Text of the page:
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“ See'st thou, king! yon aged tree;

Blighted now, alas ! like me ?
Once it bloom'd in strength and pride,
And my cottage stood beside.

'Till, on Hastings' fatal field,

England's baleful doom was seal'd;
Till the Saxon stoop'd to own
Norman Lord on English throne.

“ Where the forest holds domain,

Then were fields of golden grain,
Hamlets then and churches stood
Where we see the wide waste wood.

“ But the Norman king must here

Have his wood to hunt his deer,
What were we he waved his hand,
And we vanish'd from the land.

“ Fiereely burn'd my rising ire

When I saw our cots on fire !
When ourselves were forced to fly,
Or to beg, or rob, or die !

“ Then on William's head abhorr'd

Then my deepest curse I pour'd-
Turning to this aged oak

Thus in madness wild I spoke.

“ Powers of hell, or earth, or air,

Grant an injured Saxon's prayer-
Ne'er may one of William's race
Pass alive this fatal place !

“ Powers of hell, or earth, or air,

Give a sign ye grant my prayer;
Give! oh give !-while yet I spoke,
Lightning struck the witness oak !

Shun, O king ! thy certain lot-
Fly with speed the fatal spot-
Here to death thy uncle pass'd-
Here thy nephew breathed his last !

“ Yes, my curse has work'd too well!

Sorrow seized me when they fell,
Would, oh would I might revoke
What in madness wild I spoke !

Monarch ! to my words give heed,
Backward,-backward turn thy steed!
Danger, death, beset thee round,
Chase not on the fated ground !”

“ Away,'' fierce William cried, “ ill-boding seer ! Think'st thou to strike thy sovereign's heart with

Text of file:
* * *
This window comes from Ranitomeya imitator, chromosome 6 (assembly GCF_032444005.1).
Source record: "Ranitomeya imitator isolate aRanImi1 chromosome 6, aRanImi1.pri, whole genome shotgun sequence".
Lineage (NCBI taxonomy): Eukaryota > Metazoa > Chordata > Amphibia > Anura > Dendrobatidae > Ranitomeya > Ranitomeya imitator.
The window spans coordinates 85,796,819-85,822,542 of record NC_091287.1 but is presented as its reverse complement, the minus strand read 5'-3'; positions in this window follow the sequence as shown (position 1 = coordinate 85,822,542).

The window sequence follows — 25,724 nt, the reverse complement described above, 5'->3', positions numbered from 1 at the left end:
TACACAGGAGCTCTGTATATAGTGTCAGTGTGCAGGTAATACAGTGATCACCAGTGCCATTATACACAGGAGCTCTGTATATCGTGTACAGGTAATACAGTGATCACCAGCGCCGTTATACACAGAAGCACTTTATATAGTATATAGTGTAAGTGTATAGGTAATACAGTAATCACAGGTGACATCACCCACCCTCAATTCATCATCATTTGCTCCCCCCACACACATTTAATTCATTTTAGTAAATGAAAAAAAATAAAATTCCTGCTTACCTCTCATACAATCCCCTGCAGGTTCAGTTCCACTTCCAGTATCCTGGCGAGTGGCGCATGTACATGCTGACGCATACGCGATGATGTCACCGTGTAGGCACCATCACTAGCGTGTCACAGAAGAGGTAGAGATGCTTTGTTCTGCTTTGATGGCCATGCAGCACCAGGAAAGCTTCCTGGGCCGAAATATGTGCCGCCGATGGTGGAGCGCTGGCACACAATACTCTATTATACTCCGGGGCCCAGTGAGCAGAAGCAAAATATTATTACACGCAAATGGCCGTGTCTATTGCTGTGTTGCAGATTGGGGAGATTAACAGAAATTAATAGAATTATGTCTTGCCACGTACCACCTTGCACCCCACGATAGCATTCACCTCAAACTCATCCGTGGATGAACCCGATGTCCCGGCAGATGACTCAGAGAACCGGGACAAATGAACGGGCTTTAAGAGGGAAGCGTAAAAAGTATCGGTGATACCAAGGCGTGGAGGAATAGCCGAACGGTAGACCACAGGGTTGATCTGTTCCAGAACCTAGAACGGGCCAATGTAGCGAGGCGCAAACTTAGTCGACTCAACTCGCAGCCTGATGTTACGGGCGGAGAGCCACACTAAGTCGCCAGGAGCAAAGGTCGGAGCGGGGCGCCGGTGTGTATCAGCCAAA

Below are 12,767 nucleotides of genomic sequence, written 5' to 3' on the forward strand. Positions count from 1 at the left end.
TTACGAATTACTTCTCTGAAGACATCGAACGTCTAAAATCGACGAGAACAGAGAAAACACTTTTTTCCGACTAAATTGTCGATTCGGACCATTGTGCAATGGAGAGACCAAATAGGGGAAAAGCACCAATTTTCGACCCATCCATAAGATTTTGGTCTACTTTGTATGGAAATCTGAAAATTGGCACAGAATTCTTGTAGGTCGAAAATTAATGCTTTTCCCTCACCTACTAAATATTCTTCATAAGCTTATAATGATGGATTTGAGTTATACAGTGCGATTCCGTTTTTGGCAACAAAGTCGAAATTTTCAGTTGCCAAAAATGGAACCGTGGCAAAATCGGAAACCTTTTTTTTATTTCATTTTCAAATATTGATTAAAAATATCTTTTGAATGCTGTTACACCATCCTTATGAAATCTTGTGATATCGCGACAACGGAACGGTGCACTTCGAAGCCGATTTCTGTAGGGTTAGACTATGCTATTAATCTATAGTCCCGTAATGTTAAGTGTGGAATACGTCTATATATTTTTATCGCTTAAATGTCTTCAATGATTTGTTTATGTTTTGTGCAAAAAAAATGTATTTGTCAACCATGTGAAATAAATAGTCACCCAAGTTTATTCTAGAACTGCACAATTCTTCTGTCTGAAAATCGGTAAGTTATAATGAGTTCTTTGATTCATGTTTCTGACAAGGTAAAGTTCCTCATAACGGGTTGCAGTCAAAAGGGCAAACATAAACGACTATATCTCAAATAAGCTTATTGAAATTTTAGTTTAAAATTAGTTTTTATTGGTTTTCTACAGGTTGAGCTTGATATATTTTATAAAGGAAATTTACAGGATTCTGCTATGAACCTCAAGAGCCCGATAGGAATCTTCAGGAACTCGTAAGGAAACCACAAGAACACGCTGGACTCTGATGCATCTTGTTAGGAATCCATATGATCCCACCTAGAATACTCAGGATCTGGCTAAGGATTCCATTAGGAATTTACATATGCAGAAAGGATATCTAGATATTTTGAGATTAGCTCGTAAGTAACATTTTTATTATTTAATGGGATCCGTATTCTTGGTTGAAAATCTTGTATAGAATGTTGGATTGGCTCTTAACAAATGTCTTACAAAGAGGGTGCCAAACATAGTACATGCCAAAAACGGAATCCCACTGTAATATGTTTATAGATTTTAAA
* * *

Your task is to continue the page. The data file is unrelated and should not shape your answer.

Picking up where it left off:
fear ? — Think'st thou with idle threats to bar my way?--I scorn thy warning-On my gallant grey!"

He plunged his spurs deep in his courser's side,

When from the blighted oak, as he advanced,

Right to the monarch's heart an arrow glanced : The blood gush'd forth in streams,-he FELL !-he GROAN'D !-he DIED !

T. W.

a cuinter Morning.

It was upon a winter's morn,
When snow flakes on the wind were borne,
The keen black frost had scarcely failed,
And sleet and rain by turns assailed-
I mark’d, as where in warmth I stood,
And the sight did almost freeze my blood,
A little infant on a stone,
Cold and shiv'ring sit alone.

The snow fell thick and fast, yet he
Did never speak, but piteously
Upon each passer with a sigh,
Bent his little tearful eye ;-
Yet of him notice none was taken,
He seem'd to be by all forsaken,
As cold and shiv'ring on the stone,
The little sufferer sat alone.

He asked not aid he looked for one
Who came not—who, alas ! was gone
For ever from him ;-ne'er was he
Again that guilty one to see,
Nor e'er again was that sweet boy
To warm his mother's heart with joy-
For she, that morn, upon

that stone, Had left him there to sit alone.

At length his fears his silence broke,
And thus the little lost one spoke :
“ Alas ! methinks she lingers long-
I cannot see her in the throng.
I strain my eyes to look in vain-
Alas! she will not come again-
And yet she promised, when alone
She left me sitting on the stone.

“ Oh! mother, come to me—for I
Am cold and sick—and verily
Methinks the night begins to fall,
For darkness shuts me out from all
I saw before I feel not now
The damp snow falling on my brow;
And sure the cold has left this stone
Where I have sat so long alone.

“ Come, mother, come, nor tarry longer, For oh ! this weakness grows still stronger ;

Come, mother ! take me to my home-
How faint I am !- -Come-mother--come !"
He said no more, his little breast
Heaved at once, then sunk to rest;
Now calm, and colder than the stone
Where first he sat, he lies alone.

But soon that wretched mother came,
With her eyes in tears and her heart in flame :
And-Heavens !-how she stood in mute surprise
When first the vision met her

eyes :
When first his little face she knew
So chang'd from the last and lovely hue
It wore that morn when she left him alone
In tempest and storm on a damp cold stone.

But who shall tell the pangs she felt As madly in the snow she knelt, And clasp'd him round her in deep distress, In all his chilling iciness ?-The tear at once forsook her eyeAnd she raised a harsh and horrid cry, That seem'd on its rushing wing to bear The last of her knowledge, her grief and her care.

Oh! ne'er will she taste sweet rest againFor madness reigns in her troubled brain ; For her boy she calls thro' day and thro' night, In coldness in darkness-in pale moonlight

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